I've been making roasted red pepper hummus, using Mancini roasted peppers in the jar (one small jar or half of the larger jar) to 2 cup of chick peas. And I start by blending the tahini into the lemon juice, adding the olive oil, minced garlic, and seasonings (cumin, a pinch of sea salt, a pinch of red pepper flakes, and pimenton) in a measuring cup, then adding the mixture to the food processor. After the chick peas have been thoroughly processed, add the roasted red pepper pieces and pulse until coarsely blended.
gail January 19, 2015
Don't see why a vegan friend with an endless list of food allergies has to be listed as "crazy." After all, not everyone is blessed with your perfect genes and carnivorous appetite. I'm neither a vegan nor afflicted with food allergies, but don't see why a perfectly good article has to start out with making fun of others not in a position to defend themselves, kind of like in elementary school.
Georgia J. January 19, 2015
I make my own savory pumpkin hummus and have shared my recipe with many. It's available on Spark and All Recipes. Gets rave reviews and requests all the time. I've been making my own hummus for years and have come up with many other favorite recipes like my guacamole hummus and recently made a beet hummus. It's fun to experiment with this stuff!
Kore W. January 17, 2015
You know, putting down pumpkin and then adding carrots was not well thought out. They substitute for each other quite well in many recipes :)
Max S. January 14, 2015
I agree with burns Wattie; I'm more of a purist, I guess. Adding half veggies, it would cease to be hummus and then become hummus-like veggie dip ;) lol.

I've been telling my budget-conscious family and friends this for years. Homemade hummus is much better -- taste-wise, quality-wise, and budget-wise! Unless you're buying it on-sale and with double (or triple?!) coupons, it's a waste to buy it in a tub.
MRubenzahl January 14, 2015
True. Every week, I walk past the hummus guy at the Farmer's Market who offers a sample, saying his is the best hummus. "No," I think. "Mine's better."

Homemade is awesome.
Kate's K. January 14, 2015
Rolled and rubbed the chickpeas around in a clean dish towel to remove a lot of the skins before pulverizing in food processor. It was a bit of a time consuming step but made a lot of difference in how smooth and creamy the final product was. Started with dried chickpeas, soaked overnight, brought them to a slow boil and simmered a while. Drained and rinsed well, rolled them around inside dish towel to remove skins, put in food processor, added lemon juice, tahini, extra virgin olive oil and salt. At the last minute I added some Harissa to taste - delicious!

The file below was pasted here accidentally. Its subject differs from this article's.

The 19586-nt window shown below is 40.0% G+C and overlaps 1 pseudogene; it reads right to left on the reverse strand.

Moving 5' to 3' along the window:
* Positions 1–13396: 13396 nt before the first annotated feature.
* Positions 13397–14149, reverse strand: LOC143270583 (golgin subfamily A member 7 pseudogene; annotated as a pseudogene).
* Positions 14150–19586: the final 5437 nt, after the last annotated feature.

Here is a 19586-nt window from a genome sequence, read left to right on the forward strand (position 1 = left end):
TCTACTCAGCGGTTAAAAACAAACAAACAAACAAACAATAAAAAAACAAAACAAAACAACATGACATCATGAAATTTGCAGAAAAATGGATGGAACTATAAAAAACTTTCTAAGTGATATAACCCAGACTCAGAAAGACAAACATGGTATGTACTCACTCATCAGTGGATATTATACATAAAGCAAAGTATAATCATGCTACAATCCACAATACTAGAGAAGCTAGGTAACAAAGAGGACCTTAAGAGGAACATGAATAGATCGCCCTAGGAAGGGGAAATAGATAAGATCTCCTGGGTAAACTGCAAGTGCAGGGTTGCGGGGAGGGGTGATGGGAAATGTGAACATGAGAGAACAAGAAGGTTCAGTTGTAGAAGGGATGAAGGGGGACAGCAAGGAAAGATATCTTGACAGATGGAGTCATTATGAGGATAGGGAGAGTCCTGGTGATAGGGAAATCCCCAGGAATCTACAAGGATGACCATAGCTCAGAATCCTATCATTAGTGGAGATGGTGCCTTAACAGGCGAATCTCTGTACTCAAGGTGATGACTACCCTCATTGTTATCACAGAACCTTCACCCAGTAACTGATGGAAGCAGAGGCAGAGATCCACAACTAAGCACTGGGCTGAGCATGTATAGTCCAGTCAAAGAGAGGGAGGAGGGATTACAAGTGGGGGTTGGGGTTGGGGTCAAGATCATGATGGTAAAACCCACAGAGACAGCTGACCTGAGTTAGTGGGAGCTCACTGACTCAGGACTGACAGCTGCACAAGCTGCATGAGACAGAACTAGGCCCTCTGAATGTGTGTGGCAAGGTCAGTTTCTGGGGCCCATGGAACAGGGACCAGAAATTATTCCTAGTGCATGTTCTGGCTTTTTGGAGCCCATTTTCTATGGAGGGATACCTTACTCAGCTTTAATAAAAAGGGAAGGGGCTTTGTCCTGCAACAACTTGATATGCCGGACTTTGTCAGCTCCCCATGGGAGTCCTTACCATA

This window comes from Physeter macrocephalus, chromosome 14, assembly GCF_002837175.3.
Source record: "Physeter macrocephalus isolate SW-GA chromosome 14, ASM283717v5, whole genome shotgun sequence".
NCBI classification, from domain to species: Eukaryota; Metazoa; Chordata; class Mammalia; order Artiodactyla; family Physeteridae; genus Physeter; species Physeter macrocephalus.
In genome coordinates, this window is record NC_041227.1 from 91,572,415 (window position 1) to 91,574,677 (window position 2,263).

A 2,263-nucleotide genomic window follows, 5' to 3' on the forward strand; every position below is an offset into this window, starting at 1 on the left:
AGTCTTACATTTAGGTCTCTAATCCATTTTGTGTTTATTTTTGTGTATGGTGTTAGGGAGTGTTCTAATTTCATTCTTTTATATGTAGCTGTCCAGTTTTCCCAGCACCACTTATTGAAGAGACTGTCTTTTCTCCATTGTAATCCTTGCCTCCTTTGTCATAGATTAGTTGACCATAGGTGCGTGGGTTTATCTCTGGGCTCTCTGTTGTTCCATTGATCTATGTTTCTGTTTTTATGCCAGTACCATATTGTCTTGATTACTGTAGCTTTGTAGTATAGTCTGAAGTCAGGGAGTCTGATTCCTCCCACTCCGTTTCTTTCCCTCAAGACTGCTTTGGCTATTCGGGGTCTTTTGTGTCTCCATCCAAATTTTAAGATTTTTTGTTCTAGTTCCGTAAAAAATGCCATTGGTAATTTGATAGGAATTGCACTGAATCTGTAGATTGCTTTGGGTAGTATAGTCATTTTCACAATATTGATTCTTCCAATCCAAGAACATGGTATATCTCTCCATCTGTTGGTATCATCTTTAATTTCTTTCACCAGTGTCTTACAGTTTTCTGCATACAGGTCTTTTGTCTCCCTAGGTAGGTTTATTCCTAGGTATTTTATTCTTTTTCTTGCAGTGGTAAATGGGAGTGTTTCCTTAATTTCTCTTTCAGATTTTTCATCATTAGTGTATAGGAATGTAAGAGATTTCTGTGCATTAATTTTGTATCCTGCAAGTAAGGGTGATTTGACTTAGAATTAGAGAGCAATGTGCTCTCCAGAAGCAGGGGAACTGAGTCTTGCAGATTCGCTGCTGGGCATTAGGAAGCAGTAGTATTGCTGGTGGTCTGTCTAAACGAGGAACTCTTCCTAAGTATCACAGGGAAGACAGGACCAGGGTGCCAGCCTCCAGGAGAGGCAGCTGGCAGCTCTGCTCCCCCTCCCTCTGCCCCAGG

Halli January 14, 2015
I found a trick online for between soaking and cooking the chickpeas, to basically dissolve the skins, is to stir the soaked and drained chickpeas in a pan with 1 tsp baking soda (per ~1 1/4 cup dry chickpeas) on high/medium-high heat, then add water and cook until soft.
Archena January 14, 2015
I love to spice up my hummus with cloves and a little cayenne my friends also love this
burns W. January 14, 2015
I love the variations too. But when does humous cease to humous, and becomes a great DIP? ITs like pesto. If you take out the basil and garlic, is it still pesto? I really like all the great ideas about you can do with it, but for me, humous is defined in terms of chickpeas, garlic, tahini, salt, lemon, olive oil. I'll call the other inspirations something else.
abbyarnold January 14, 2015
Canned chickpeas just taste like metal to me. I soak and cook them from good dried beans. Makes a huge difference!
Carolyn S. January 14, 2015
I think hummus is best made plain and then topped with something fresh to enhance the flavor. I worked in a Lebanese restaurant all through college where they made the hummus daily using only chickpeas, olive oil, garlic, and lemon salt. Anything else to enhance flavor, like hot sauce, was thrown on top after it was plated. Perfection.
Carolyn S. January 14, 2015
Oh and obviously tahini :)
dietjessg January 14, 2015
Why keep hummus away from dessert?!?! I've been experimenting with cocoa-infused hummus.
Cilantro &. January 12, 2015
No surprise here, but I like adding sriracha, lime zest and cilantro to my hummus.
Dina M. January 12, 2015
parsley+lemon. a little olive oil and coarse sea salt floating on top. or on a toasted bagel.
MRubenzahl January 12, 2015
Love it! I make hummus every week. One important trick, which came from Cook's Illustrated: Microwave the chickpeas for 60-90 seconds before you process them (by themselves). The heat softens the skins, for a much smoother product. I put a can of chickpeas in a microwave-safe container and wave for 90 secs, process and add water and lemon juice, then process for a full two minutes, then add other ingredients. Oil is drizzled in at the end, to keep the emulsion going (not unlike making mayonnaise).